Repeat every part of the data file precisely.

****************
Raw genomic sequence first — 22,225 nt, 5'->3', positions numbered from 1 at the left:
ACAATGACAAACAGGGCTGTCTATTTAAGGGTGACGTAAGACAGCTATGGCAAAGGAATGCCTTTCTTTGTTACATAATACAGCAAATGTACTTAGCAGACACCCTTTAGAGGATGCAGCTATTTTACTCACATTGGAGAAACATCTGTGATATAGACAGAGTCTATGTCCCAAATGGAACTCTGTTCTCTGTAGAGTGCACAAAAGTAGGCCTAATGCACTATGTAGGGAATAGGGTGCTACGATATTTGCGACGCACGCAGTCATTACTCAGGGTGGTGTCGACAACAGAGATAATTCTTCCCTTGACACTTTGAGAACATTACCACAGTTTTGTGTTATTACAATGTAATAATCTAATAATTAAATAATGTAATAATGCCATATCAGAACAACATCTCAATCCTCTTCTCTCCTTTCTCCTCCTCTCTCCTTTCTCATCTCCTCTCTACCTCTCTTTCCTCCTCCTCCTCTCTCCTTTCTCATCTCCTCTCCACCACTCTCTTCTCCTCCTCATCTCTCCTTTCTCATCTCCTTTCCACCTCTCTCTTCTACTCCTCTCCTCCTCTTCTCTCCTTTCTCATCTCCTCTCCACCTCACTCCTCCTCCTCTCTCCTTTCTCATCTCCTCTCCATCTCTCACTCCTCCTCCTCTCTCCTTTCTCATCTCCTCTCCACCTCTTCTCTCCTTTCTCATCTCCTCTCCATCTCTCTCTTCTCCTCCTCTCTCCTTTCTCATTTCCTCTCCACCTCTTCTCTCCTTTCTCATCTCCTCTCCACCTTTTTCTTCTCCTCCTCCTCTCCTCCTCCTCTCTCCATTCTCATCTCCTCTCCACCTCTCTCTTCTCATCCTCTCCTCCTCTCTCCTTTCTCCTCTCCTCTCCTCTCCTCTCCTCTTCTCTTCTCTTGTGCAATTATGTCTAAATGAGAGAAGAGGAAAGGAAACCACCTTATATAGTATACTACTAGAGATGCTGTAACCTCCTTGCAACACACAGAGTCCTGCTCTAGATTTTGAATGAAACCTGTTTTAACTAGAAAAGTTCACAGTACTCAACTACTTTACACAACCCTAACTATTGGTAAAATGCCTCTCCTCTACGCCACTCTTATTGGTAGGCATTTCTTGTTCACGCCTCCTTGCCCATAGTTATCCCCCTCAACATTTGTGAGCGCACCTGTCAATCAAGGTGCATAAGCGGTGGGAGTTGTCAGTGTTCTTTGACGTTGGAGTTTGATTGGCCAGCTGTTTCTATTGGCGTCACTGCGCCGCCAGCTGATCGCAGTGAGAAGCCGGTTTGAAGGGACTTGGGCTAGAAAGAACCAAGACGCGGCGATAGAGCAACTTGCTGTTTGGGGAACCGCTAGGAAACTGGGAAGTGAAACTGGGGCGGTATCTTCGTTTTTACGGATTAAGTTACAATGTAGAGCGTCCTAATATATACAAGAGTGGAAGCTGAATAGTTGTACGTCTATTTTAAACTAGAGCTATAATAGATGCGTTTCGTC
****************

Raw genomic sequence first — 22,225 nt, 5'->3', positions numbered from 1 at the left:
ACAATGACAAACAGGGCTGTCTATTTAAGGGTGACGTAAGACAGCTATGGCAAAGGAATGCCTTTCTTTGTTACATAATACAGCAAATGTACTTAGCAGACACCCTTTAGAGGATGCAGCTATTTTACTCACATTGGAGAAACATCTGTGATATAGACAGAGTCTATGTCCCAAATGGAACTCTGTTCTCTGTAGAGTGCACAAAAGTAGGCCTAATGCACTATGTAGGGAATAGGGTGCTACGATATTTGCGACGCACGCAGTCATTACTCAGGGTGGTGTCGACAACAGAGATAATTCTTCCCTTGACACTTTGAGAACATTACCACAGTTTTGTGTTATTACAATGTAATAATCTAATAATTAAATAATGTAATAATGCCATATCAGAACAACATCTCAATCCTCTTCTCTCCTTTCTCCTCCTCTCTCCTTTCTCATCTCCTCTCTACCTCTCTTTCCTCCTCCTCCTCTCTCCTTTCTCATCTCCTCTCCACCACTCTCTTCTCCTCCTCATCTCTCCTTTCTCATCTCCTTTCCACCTCTCTCTTCTACTCCTCTCCTCCTCTTCTCTCCTTTCTCATCTCCTCTCCACCTCACTCCTCCTCCTCTCTCCTTTCTCATCTCCTCTCCATCTCTCACTCCTCCTCCTCTCTCCTTTCTCATCTCCTCTCCACCTCTTCTCTCCTTTCTCATCTCCTCTCCATCTCTCTCTTCTCCTCCTCTCTCCTTTCTCATTTCCTCTCCACCTCTTCTCTCCTTTCTCATCTCCTCTCCACCTTTTTCTTCTCCTCCTCCTCTCCTCCTCCTCTCTCCATTCTCATCTCCTCTCCACCTCTCTCTTCTCATCCTCTCCTCCTCTCTCCTTTCTCCTCTCCTCTCCTCTCCTCTCCTCTTCTCTTCTCTTGTGCAATTATGTCTAAATGAGAGAAGAGGAAAGGAAACCACCTTATATAGTATACTACTAGAGATGCTGTAACCTCCTTGCAACACACAGAGTCCTGCTCTAGATTTTGAATGAAACCTGTTTTAACTAGAAAAGTTCACAGTACTCAACTACTTTACACAACCCTAACTATTGGTAAAATGCCTCTCCTCTACGCCACTCTTATTGGTAGGCATTTCTTGTTCACGCCTCCTTGCCCATAGTTATCCCCCTCAACATTTGTGAGCGCACCTGTCAATCAAGGTGCATAAGCGGTGGGAGTTGTCAGTGTTCTTTGACGTTGGAGTTTGATTGGCCAGCTGTTTCTATTGGCGTCACTGCGCCGCCAGCTGATCGCAGTGAGAAGCCGGTTTGAAGGGACTTGGGCTAGAAAGAACCAAGACGCGGCGATAGAGCAACTTGCTGTTTGGGGAACCGCTAGGAAACTGGGAAGTGAAACTGGGGCGGTATCTTCGTTTTTACGGATTAAGTTACAATGTAGAGCGTCCTAATATATACAAGAGTGGAAGCTGAATAGTTGTACGTCTATTTTAAACTAGAGCTATAATAGATGCGTTTCGTC